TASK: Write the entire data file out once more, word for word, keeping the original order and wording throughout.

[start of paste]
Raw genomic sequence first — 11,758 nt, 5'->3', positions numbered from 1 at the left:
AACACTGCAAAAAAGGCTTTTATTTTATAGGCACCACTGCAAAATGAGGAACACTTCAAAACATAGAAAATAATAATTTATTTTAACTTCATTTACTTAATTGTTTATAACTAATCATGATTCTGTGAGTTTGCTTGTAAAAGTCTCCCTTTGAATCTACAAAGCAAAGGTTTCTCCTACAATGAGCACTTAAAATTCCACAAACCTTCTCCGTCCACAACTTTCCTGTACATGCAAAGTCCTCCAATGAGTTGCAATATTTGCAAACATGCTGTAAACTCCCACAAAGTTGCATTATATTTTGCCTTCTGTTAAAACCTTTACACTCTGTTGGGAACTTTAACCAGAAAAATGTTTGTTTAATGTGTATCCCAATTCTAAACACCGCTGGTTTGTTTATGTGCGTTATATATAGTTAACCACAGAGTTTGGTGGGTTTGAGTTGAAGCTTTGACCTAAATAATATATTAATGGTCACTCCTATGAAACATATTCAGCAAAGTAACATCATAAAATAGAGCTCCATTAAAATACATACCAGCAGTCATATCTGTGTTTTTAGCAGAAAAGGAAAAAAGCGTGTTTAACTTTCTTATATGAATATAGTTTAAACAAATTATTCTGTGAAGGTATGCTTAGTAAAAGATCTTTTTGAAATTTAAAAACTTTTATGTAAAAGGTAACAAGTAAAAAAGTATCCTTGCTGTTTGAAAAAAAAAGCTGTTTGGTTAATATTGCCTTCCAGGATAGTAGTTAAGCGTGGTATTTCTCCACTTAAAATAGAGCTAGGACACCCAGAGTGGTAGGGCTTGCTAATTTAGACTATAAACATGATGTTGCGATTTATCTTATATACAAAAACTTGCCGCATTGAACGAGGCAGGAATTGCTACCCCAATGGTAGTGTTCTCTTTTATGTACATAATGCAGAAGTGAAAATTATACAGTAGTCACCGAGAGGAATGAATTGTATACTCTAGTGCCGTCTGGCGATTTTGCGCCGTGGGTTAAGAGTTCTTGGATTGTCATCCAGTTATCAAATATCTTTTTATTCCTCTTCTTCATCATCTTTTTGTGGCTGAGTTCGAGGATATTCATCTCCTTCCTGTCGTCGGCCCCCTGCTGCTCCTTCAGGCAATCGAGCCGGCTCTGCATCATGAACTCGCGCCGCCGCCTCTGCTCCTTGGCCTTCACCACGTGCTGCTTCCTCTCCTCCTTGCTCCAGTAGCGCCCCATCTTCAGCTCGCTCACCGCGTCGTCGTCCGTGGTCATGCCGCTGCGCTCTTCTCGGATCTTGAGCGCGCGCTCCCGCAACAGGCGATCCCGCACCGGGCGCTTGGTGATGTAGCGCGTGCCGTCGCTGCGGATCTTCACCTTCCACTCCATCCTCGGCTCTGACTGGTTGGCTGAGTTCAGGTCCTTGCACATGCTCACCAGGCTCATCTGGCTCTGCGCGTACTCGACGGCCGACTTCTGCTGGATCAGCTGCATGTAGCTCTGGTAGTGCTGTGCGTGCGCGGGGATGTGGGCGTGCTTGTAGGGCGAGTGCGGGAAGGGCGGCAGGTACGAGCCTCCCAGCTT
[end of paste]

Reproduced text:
Raw genomic sequence first — 11,758 nt, 5'->3', positions numbered from 1 at the left:
AACACTGCAAAAAAGGCTTTTATTTTATAGGCACCACTGCAAAATGAGGAACACTTCAAAACATAGAAAATAATAATTTATTTTAACTTCATTTACTTAATTGTTTATAACTAATCATGATTCTGTGAGTTTGCTTGTAAAAGTCTCCCTTTGAATCTACAAAGCAAAGGTTTCTCCTACAATGAGCACTTAAAATTCCACAAACCTTCTCCGTCCACAACTTTCCTGTACATGCAAAGTCCTCCAATGAGTTGCAATATTTGCAAACATGCTGTAAACTCCCACAAAGTTGCATTATATTTTGCCTTCTGTTAAAACCTTTACACTCTGTTGGGAACTTTAACCAGAAAAATGTTTGTTTAATGTGTATCCCAATTCTAAACACCGCTGGTTTGTTTATGTGCGTTATATATAGTTAACCACAGAGTTTGGTGGGTTTGAGTTGAAGCTTTGACCTAAATAATATATTAATGGTCACTCCTATGAAACATATTCAGCAAAGTAACATCATAAAATAGAGCTCCATTAAAATACATACCAGCAGTCATATCTGTGTTTTTAGCAGAAAAGGAAAAAAGCGTGTTTAACTTTCTTATATGAATATAGTTTAAACAAATTATTCTGTGAAGGTATGCTTAGTAAAAGATCTTTTTGAAATTTAAAAACTTTTATGTAAAAGGTAACAAGTAAAAAAGTATCCTTGCTGTTTGAAAAAAAAAGCTGTTTGGTTAATATTGCCTTCCAGGATAGTAGTTAAGCGTGGTATTTCTCCACTTAAAATAGAGCTAGGACACCCAGAGTGGTAGGGCTTGCTAATTTAGACTATAAACATGATGTTGCGATTTATCTTATATACAAAAACTTGCCGCATTGAACGAGGCAGGAATTGCTACCCCAATGGTAGTGTTCTCTTTTATGTACATAATGCAGAAGTGAAAATTATACAGTAGTCACCGAGAGGAATGAATTGTATACTCTAGTGCCGTCTGGCGATTTTGCGCCGTGGGTTAAGAGTTCTTGGATTGTCATCCAGTTATCAAATATCTTTTTATTCCTCTTCTTCATCATCTTTTTGTGGCTGAGTTCGAGGATATTCATCTCCTTCCTGTCGTCGGCCCCCTGCTGCTCCTTCAGGCAATCGAGCCGGCTCTGCATCATGAACTCGCGCCGCCGCCTCTGCTCCTTGGCCTTCACCACGTGCTGCTTCCTCTCCTCCTTGCTCCAGTAGCGCCCCATCTTCAGCTCGCTCACCGCGTCGTCGTCCGTGGTCATGCCGCTGCGCTCTTCTCGGATCTTGAGCGCGCGCTCCCGCAACAGGCGATCCCGCACCGGGCGCTTGGTGATGTAGCGCGTGCCGTCGCTGCGGATCTTCACCTTCCACTCCATCCTCGGCTCTGACTGGTTGGCTGAGTTCAGGTCCTTGCACATGCTCACCAGGCTCATCTGGCTCTGCGCGTACTCGACGGCCGACTTCTGCTGGATCAGCTGCATGTAGCTCTGGTAGTGCTGTGCGTGCGCGGGGATGTGGGCGTGCTTGTAGGGCGAGTGCGGGAAGGGCGGCAGGTACGAGCCTCCCAGCTT